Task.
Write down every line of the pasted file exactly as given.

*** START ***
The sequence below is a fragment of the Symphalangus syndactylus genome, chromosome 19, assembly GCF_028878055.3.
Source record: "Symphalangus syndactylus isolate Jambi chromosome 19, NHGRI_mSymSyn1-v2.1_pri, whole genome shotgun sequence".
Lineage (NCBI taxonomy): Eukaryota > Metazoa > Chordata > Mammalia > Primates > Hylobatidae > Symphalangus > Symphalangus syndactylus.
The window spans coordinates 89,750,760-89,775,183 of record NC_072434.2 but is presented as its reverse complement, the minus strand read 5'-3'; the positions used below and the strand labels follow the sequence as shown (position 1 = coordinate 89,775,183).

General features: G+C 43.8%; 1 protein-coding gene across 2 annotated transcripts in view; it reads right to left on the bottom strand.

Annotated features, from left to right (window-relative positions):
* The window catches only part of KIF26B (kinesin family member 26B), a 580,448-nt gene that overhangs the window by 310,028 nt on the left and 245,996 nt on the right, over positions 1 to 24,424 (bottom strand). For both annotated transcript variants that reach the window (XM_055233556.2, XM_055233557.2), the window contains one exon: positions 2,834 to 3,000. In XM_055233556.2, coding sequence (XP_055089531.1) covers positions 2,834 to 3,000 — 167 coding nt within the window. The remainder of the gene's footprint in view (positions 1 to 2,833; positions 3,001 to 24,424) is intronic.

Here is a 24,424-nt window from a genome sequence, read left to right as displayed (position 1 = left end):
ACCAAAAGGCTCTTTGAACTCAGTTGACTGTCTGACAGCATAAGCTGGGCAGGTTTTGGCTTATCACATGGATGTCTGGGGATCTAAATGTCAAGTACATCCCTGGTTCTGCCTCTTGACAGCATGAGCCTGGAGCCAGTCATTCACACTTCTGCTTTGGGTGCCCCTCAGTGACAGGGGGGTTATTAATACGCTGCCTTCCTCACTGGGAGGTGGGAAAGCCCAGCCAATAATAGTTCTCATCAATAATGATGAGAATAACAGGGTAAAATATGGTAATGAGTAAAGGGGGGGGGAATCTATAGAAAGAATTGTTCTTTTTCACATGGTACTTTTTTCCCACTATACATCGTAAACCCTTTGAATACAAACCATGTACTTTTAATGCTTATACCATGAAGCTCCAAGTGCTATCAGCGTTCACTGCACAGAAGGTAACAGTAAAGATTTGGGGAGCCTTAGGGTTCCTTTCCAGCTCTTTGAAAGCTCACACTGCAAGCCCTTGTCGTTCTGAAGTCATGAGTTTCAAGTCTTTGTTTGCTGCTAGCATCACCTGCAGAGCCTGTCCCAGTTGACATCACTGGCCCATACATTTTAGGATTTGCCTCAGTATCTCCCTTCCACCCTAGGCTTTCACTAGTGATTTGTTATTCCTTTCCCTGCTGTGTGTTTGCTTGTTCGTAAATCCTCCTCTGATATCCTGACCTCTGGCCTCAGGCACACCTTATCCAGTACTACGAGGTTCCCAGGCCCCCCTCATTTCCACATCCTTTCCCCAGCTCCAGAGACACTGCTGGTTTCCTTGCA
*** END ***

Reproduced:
The sequence below is a fragment of the Symphalangus syndactylus genome, chromosome 19, assembly GCF_028878055.3.
Source record: "Symphalangus syndactylus isolate Jambi chromosome 19, NHGRI_mSymSyn1-v2.1_pri, whole genome shotgun sequence".
Lineage (NCBI taxonomy): Eukaryota > Metazoa > Chordata > Mammalia > Primates > Hylobatidae > Symphalangus > Symphalangus syndactylus.
The window spans coordinates 89,750,760-89,775,183 of record NC_072434.2 but is presented as its reverse complement, the minus strand read 5'-3'; the positions used below and the strand labels follow the sequence as shown (position 1 = coordinate 89,775,183).

General features: G+C 43.8%; 1 protein-coding gene across 2 annotated transcripts in view; it reads right to left on the bottom strand.

Annotated features, from left to right (window-relative positions):
* The window catches only part of KIF26B (kinesin family member 26B), a 580,448-nt gene that overhangs the window by 310,028 nt on the left and 245,996 nt on the right, over positions 1 to 24,424 (bottom strand). For both annotated transcript variants that reach the window (XM_055233556.2, XM_055233557.2), the window contains one exon: positions 2,834 to 3,000. In XM_055233556.2, coding sequence (XP_055089531.1) covers positions 2,834 to 3,000 — 167 coding nt within the window. The remainder of the gene's footprint in view (positions 1 to 2,833; positions 3,001 to 24,424) is intronic.

Here is a 24,424-nt window from a genome sequence, read left to right as displayed (position 1 = left end):
ACCAAAAGGCTCTTTGAACTCAGTTGACTGTCTGACAGCATAAGCTGGGCAGGTTTTGGCTTATCACATGGATGTCTGGGGATCTAAATGTCAAGTACATCCCTGGTTCTGCCTCTTGACAGCATGAGCCTGGAGCCAGTCATTCACACTTCTGCTTTGGGTGCCCCTCAGTGACAGGGGGGTTATTAATACGCTGCCTTCCTCACTGGGAGGTGGGAAAGCCCAGCCAATAATAGTTCTCATCAATAATGATGAGAATAACAGGGTAAAATATGGTAATGAGTAAAGGGGGGGGGAATCTATAGAAAGAATTGTTCTTTTTCACATGGTACTTTTTTCCCACTATACATCGTAAACCCTTTGAATACAAACCATGTACTTTTAATGCTTATACCATGAAGCTCCAAGTGCTATCAGCGTTCACTGCACAGAAGGTAACAGTAAAGATTTGGGGAGCCTTAGGGTTCCTTTCCAGCTCTTTGAAAGCTCACACTGCAAGCCCTTGTCGTTCTGAAGTCATGAGTTTCAAGTCTTTGTTTGCTGCTAGCATCACCTGCAGAGCCTGTCCCAGTTGACATCACTGGCCCATACATTTTAGGATTTGCCTCAGTATCTCCCTTCCACCCTAGGCTTTCACTAGTGATTTGTTATTCCTTTCCCTGCTGTGTGTTTGCTTGTTCGTAAATCCTCCTCTGATATCCTGACCTCTGGCCTCAGGCACACCTTATCCAGTACTACGAGGTTCCCAGGCCCCCCTCATTTCCACATCCTTTCCCCAGCTCCAGAGACACTGCTGGTTTCCTTGCA